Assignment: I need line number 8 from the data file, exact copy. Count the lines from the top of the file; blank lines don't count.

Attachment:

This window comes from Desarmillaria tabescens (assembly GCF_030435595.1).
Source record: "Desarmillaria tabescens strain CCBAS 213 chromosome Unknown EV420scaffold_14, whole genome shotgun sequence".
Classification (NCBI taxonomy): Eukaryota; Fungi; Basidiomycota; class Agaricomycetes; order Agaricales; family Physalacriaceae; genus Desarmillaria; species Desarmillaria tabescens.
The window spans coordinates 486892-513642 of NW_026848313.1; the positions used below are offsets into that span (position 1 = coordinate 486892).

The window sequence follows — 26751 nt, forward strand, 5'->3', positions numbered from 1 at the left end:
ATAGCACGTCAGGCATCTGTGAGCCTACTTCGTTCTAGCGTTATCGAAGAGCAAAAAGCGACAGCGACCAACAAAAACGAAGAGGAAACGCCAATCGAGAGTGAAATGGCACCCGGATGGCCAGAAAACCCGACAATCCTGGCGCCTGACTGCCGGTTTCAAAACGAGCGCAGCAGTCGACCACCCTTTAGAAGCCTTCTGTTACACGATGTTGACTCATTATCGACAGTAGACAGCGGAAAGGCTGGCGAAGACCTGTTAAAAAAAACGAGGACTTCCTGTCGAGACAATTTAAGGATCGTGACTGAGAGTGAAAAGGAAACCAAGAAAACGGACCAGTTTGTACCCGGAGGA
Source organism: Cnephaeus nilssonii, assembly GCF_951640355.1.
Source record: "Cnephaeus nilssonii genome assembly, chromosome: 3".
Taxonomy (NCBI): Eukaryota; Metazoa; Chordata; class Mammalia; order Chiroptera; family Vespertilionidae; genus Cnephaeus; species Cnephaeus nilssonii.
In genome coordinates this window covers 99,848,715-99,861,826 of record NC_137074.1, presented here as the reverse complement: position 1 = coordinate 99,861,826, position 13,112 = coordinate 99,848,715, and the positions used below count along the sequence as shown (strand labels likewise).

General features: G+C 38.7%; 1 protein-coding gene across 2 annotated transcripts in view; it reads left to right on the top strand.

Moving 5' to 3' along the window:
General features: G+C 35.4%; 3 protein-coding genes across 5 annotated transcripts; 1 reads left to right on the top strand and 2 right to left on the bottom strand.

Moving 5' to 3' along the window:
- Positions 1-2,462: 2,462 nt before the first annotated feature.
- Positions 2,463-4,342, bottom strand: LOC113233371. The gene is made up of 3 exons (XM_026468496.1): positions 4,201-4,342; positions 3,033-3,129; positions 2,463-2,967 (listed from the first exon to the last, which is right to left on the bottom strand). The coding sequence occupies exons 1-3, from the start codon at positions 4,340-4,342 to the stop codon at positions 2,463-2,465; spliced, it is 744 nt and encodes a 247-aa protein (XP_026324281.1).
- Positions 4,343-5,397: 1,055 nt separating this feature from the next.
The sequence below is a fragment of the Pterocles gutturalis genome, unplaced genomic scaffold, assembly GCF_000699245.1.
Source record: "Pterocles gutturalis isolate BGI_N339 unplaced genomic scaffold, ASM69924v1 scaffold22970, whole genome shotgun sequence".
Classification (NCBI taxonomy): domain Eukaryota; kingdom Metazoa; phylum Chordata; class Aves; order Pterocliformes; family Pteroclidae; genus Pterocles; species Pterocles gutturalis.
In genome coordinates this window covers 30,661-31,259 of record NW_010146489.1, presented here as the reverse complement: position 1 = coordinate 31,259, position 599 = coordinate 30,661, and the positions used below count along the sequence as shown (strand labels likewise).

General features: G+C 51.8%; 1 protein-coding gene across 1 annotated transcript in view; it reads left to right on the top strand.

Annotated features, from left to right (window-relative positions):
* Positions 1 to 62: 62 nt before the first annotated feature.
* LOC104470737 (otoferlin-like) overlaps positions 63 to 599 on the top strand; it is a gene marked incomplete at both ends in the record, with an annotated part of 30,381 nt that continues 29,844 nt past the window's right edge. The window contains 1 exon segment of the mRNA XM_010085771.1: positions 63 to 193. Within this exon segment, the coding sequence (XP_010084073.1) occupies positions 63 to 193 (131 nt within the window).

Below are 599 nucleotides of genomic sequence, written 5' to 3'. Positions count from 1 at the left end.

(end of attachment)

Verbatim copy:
Source record: "Cnephaeus nilssonii genome assembly, chromosome: 3".